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Boycott software: AI expert Gary Marcus calls on users to take action

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Boycott software: AI expert Gary Marcus calls on users to take action

AI expert Gary Marcus stands in front of the post office on Vancouver’s Granville Island and is easy to spot. He wears neon sneakers in the color “coral” and a blue Arcteryx jacket. I myself am in town for a family matter, Marcus has lived here in British Columbia since 2018 after living in New York City for 20 years. “I just think it’s paradise here,” he says as I accompany him on his daily walk around Granville Island and the nearby Kitsilano beach. Of course, our walk is about the current state of artificial intelligence.


“I’m depressed about the current situation,” he says. “When I decided on this field, it wasn’t about diverting artists’ income to large corporations.” I take a long sip of my deep black coffee and we start walking. Marcus, professor emeritus at New York University, was a prominent AI researcher and cognitive scientist for a long time, but he is now best known for his vocal positioning against deep learning and other modern artificial intelligence techniques. He has many friends – and many enemies. His public exchange of blows with other AI giants such as Yann LeCun (Meta) and Geoffrey Hinton (ex-Google) is considered legendary. “All attempts to socialize me have failed,” he jokes.

The week we meet was full of big AI news. The Google subsidiary DeepMind launched the next generation of its powerful AI model Gemini, which is said to be able to work better with large amounts of videos, text and images. OpenAI, in turn, released an impressive new generative video model called Sora, which can turn a short text description into a detailed, high-resolution movie clip up to a minute long. AI video generation has been around for a while, but Sora seems to be taking the level up a notch.

The X-Timeline was flooded with amazing clips that people had created using the software. OpenAI also claimed that the research suggests that scaling video generation models like Sora is “a promising path to building general-purpose simulators of our physical world.”

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But – surprise – Marcus is less impressed. “If you [die Videos] When you look at it for a second you think, ‘Wow, that’s amazing’. But if you look closely, you can see that [das Modell] still doesn’t have common sense.” In some videos the physics are wrong, animals and people spontaneously appear and disappear again. Sometimes things just fly backwards.

For Marcus, the technology is also another example of the exploitative business model of technology companies. Many artists and writers, as well as media outlets like The New York Times, have sued AI companies because they believe their practice of indiscriminately harvesting data from the Internet to train their models violates intellectual property rights. Copyright issues are therefore an important topic for Marcus. In a research paper, he himself managed to get popular AI image generators to generate scenes from Marvel films or well-known characters such as the Minions, Sonic the Hedgehog and Star Wars. He is therefore committed to clearer rules about what content can and cannot be included in AI models.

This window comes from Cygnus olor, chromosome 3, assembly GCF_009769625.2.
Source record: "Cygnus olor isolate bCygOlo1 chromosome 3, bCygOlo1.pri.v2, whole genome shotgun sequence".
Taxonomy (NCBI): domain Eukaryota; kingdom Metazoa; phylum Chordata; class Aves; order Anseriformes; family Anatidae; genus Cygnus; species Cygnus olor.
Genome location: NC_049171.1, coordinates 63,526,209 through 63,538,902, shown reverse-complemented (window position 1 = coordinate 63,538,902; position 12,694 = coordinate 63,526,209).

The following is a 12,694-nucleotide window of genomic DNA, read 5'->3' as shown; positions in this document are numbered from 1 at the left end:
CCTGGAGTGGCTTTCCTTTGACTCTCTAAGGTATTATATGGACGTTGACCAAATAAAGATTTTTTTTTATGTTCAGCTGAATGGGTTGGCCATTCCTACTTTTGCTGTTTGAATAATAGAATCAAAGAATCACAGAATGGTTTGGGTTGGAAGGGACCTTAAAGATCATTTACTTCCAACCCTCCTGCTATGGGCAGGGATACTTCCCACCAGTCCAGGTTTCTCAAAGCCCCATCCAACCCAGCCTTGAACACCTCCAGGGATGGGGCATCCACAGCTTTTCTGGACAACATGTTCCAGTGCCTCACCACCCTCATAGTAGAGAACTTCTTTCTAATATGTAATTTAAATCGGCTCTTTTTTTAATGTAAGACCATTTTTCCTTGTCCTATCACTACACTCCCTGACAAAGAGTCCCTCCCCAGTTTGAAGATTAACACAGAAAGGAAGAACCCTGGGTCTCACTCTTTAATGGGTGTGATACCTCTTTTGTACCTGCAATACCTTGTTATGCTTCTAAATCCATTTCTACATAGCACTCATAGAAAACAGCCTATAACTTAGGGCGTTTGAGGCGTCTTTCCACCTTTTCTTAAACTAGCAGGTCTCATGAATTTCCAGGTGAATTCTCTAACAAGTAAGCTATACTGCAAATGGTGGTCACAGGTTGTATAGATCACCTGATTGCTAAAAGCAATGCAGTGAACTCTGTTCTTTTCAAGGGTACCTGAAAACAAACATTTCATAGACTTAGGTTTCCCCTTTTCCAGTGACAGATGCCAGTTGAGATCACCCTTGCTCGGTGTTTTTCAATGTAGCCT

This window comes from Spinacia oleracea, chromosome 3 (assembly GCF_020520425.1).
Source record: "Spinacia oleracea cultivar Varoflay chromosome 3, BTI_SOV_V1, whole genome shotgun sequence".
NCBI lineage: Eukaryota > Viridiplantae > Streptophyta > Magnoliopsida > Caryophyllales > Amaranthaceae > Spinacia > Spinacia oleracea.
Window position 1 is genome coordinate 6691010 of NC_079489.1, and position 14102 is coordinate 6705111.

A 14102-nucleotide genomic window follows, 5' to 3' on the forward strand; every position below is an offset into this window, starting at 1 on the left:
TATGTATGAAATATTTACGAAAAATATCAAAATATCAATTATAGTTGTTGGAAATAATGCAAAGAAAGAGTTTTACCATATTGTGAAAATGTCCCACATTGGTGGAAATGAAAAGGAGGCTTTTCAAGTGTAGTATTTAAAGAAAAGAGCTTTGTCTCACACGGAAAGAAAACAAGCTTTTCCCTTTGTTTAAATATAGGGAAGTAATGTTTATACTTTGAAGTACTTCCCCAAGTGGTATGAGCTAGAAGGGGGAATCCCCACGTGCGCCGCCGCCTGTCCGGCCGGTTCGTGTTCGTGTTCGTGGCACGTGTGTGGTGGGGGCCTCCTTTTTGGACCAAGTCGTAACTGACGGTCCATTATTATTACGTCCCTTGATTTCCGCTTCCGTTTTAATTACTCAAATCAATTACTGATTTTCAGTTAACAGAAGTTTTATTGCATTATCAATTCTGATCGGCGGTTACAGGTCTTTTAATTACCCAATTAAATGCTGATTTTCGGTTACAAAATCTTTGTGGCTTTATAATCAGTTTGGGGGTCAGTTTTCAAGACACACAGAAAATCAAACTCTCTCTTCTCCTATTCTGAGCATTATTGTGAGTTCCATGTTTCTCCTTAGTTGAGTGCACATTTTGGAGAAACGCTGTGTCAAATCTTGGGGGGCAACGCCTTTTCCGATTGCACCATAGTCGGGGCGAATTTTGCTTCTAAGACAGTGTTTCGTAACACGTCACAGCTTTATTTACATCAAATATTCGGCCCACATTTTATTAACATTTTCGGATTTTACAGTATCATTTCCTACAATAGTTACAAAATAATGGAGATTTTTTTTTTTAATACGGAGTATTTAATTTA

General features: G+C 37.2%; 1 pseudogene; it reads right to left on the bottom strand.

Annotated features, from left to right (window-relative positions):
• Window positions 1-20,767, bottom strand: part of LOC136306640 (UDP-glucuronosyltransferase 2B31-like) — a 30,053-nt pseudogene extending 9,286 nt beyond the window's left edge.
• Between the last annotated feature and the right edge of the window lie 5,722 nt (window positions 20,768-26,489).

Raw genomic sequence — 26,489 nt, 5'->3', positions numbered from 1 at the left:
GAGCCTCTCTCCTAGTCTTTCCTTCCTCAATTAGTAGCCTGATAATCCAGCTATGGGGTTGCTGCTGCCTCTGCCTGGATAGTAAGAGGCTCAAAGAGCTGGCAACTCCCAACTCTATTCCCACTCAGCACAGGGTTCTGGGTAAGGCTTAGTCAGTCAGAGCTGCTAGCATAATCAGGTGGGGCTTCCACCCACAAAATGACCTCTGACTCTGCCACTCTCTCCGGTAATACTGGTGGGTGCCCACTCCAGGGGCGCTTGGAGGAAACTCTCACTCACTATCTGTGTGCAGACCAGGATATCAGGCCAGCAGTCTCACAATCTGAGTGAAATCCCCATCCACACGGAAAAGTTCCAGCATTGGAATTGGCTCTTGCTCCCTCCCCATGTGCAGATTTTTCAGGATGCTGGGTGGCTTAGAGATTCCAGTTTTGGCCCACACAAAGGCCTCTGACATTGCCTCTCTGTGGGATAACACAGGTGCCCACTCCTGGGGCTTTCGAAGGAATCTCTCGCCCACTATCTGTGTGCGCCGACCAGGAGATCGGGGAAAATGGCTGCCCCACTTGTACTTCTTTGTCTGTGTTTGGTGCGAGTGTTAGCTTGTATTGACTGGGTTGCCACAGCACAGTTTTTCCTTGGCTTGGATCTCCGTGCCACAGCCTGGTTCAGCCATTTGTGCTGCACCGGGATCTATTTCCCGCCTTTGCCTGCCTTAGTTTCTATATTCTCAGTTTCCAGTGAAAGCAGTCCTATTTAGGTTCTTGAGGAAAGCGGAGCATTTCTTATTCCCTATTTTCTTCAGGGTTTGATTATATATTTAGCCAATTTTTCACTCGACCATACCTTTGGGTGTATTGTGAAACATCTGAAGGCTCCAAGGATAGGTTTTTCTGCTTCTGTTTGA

“Video generation should not be based on copyrighted material captured without consent. Nor should it be in opaque systems where we don’t understand what’s going on,” he says. “This shouldn’t be legal. This is a question of ethics.”

We stop at a place with a beautiful view. We see the city, the high mountains of British Columbia, the beach. Rays of sunlight fall on the peak of a mountain across the bay. We couldn’t feel further from Silicon Valley, the epicenter of today’s AI boom. “I’m not a religious person, but this view always blows me away,” says Marcus. But despite the heavenly peace in nature, Marcus often uses his cell phone on such walks to rail against the power structures in Silicon Valley on X. At the moment, he says, he sees himself as an activist.

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When I ask him what motivates him, he answers without hesitation: “The people doing AI don’t really care about what is called responsible AI. The consequences for society could be serious.”

Late last year he wrote a book called Taming Silicon Valley, which will be published this fall. It is his manifesto on how AI should be regulated, but also a call to action. “We need to involve the public in the fight to get AI companies to behave responsibly,” he says. There are a number of actions people can take, from boycotting some software products to electing politicians who are guided by ethical technology policies.

Direct measures and a concrete AI policy are urgently needed because we are in a very narrow window of time in which we can still get things in order in AI. The risk is that we make the same mistakes that the state made with social media. “What we [dort] “What we’ve seen is just an appetizer of what’s to come,” he says. About 12,000 steps later, Marcus and I are back at the Public Market on Granville Island. I’m very hungry and Marcus shows me a place that has good bagels We both order salmon with cream cheese, eat outside in the sun and then say goodbye.

Later on the day of the interview, Marcus will make a series of X-posts about Sora. He saw enough evidence. “Sora is fantastic, but it’s more like morphing and splicing than a real path to the physical thinking we would need for a general artificial intelligence,” he writes. More errors in the system are to be expected if more users gain access. “A lot of this will be difficult to fix.” So let’s not say Marcus didn’t warn us.

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